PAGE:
A Reality Check on India, Pakistan
Image Credit: Tore Urnes

A Reality Check on India, Pakistan


On February 10, India and Pakistan announced that they would resume peace talks that were suspended after Pakistan-based terrorists attacked multiple sites in Mumbai in November 2008, killing 170 people. Washington welcomed the announcement, no doubt hoping that détente between the two nuclear neighbours might lead them to end their proxy war in Afghanistan, and leave Pakistan better able to fight the Taliban and al-Qaeda on its own soil.

But it’s much too early to get carried away. After all, diplomacy conducted under terrorism’s shadow can backfire, and should there be another attack on Indian soil, Indian policymakers—even those in favour of reconciliation—may well conclude they have no partner in Pakistan, bringing the prospect of conflict closer.

It’s also not at all clear that Pakistan really is sincere in its desire for rapprochement. The country has reportedly doubled its nuclear arsenal over the last four years, and is believed to be building its fourth plutonium reactor. Western nations should be troubled that a country that professes to be committed to fighting Islamic militants at home has decided to focus so much attention on developing its nuclear prowess instead. 

Indians should also be concerned.  On July 15, 2010,India and Pakistan’s foreign ministers met in Islamabad supposedly in order to ‘restore trust.’ But the talks collapsed in acrimony, with the Indian side claiming that Pakistan had failed to move to resolve differences over the prosecution of anti-India terrorist groups operating from its territory. Just ahead of these talks, Indian Home Secretary G. K. Pillai had claimed that Pakistan’s Inter-Services Intelligence (ISI) had played a ‘much more significant’ role in the Mumbai attacks than was initially thought, adding that he believed Pakistan was ‘coordinating it from the beginning till the end.’

Testimony by captured alleged Pakistani-American terrorist David Headley appeared to support Pillai’s claims, with Headley reportedly telling FBI interrogators that the ISI went so far as ‘choosing the weapons to be used in the attack.’

If all this is true, then there can be no serious diplomacy until Pakistan stops seeking to leverage Islamist militancy as a weapon in Kashmir and against India. Lashkar-e-Taiba (LeT) and similar groups continue to operate freely in Pakistan. Last February, for example, LeT’s leader Hafiz Saeed led a 10,000-strong procession in Lahore to mark ‘Kashmir Solidarity Day’ and warned India to ‘liberate’ Kashmir or face jihad. Indeed, he also signalled a possible expansion of conflict, suggesting that the group might broaden its operations to the southern Indian—and largely Muslim—district of Hyderabad.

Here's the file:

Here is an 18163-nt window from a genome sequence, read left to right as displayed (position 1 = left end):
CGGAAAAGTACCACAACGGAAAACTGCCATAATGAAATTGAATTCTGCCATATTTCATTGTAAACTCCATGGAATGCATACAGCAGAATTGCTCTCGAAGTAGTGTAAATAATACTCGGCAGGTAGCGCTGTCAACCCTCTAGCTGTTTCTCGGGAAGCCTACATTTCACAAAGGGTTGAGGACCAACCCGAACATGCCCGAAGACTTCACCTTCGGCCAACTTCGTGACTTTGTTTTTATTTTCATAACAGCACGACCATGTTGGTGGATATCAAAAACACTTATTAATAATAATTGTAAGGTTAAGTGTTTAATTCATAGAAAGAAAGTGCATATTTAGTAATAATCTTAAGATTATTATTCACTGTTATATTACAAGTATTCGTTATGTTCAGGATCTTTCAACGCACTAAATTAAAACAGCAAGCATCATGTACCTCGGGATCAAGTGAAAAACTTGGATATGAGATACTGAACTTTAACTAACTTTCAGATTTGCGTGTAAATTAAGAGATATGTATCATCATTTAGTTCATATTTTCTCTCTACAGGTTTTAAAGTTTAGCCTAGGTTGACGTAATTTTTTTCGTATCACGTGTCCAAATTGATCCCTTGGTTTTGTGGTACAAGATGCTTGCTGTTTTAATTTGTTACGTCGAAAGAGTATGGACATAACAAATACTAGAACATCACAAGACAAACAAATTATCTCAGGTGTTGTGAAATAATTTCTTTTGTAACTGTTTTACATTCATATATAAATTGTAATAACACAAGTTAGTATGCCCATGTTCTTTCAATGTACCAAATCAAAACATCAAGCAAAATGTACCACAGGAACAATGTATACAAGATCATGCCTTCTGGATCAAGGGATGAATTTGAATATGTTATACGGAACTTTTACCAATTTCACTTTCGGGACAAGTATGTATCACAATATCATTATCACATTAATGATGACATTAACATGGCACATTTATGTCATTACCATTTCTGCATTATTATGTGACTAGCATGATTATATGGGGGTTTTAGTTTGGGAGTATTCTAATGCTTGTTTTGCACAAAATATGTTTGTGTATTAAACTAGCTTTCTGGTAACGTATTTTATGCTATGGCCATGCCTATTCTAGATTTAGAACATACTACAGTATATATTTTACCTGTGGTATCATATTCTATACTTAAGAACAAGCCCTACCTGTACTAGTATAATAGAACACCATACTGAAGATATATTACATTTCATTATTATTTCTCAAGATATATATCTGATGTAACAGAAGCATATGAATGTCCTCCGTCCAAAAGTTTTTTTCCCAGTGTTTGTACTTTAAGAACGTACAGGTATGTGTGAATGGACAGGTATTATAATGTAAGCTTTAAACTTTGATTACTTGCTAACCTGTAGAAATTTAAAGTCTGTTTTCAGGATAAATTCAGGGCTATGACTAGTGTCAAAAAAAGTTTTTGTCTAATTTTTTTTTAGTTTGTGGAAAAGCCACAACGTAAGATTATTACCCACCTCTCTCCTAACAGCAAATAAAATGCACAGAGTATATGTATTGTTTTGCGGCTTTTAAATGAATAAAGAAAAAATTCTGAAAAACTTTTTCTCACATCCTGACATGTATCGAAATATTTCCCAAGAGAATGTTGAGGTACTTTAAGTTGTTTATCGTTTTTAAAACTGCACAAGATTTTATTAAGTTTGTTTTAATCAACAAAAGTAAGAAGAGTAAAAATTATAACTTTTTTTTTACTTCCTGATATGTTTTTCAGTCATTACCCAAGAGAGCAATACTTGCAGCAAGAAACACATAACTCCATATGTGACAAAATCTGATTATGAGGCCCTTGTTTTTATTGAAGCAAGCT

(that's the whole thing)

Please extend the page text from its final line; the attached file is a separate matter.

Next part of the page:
February 17, 2013 at 03:02

A simple question :

Britain is perhaps the closest ally and mentor of Pakistan, the relations with the Pakistani muslims dating back to the pre partition era. Britain wields enormous influence on Pakistan, a large number of Pakistani politicians carrying British passport, and Musharraf sitting right in London to evade Pakistani legal system, not to speak of a huge British population of Pakistani origin.

Why is not Britain's role, although invisible and underplayed, in shaping Pakistan's behaviour and policies towards India, never discussed honestly in the media ……. ?

April 25, 2011 at 23:30

Pakistan has long been a failed state. It’s time they start educating their women, show a path of education to their children because ‘the terrorist’ is first born and bred at home when all mischief he does is forgiven by his parents. Pakistan needs an overhaul – until it agrees to this, it will always remain a problem child to it’s neighbors, to the wider world and to itself in its short lived lifespan.

March 2, 2011 at 14:13

The Pakistan’s political situation is a bit complicated as the extremists are still too powerful to be a big nuisance and every time an leader who tries to focus on society rather than military comes to power, he is assassinated. Pak’s arm race with India has had severe impact on its social infrastructure and the funds received for relief ops are utilized for military upgradation. I am not aware of any war that India started with Pakistan or any terrorist attack by Indians and this makes me wonder why is Pak so afraid of India? What exactly is the reason that Pak is ever in the state of war preparations while its social and economic infrastructure is crumbling around it?

February 18, 2011 at 01:07

U.S. diplomacy with Pakistan over the past ten years has failed. It is time for Mr. Obama to get tough with Pakistani leaders that harbor terrorism. Obama had said the time for blank checks was over. Really?

January 14, 2014 at 15:33

get tough with Pakistan? are you for real? I guess you are unaware Obama has been arming the “rebels” (read: al-Qaeda) in Syria, you don’t know anything about the Benghazi scandal, and you and missed the recent news about the fall of Fallujah to al-Qaeda.

Share your thoughts

Your Name
Your Email
required, but not published
Your Comment

Sign up for our weekly newsletter
The Diplomat Brief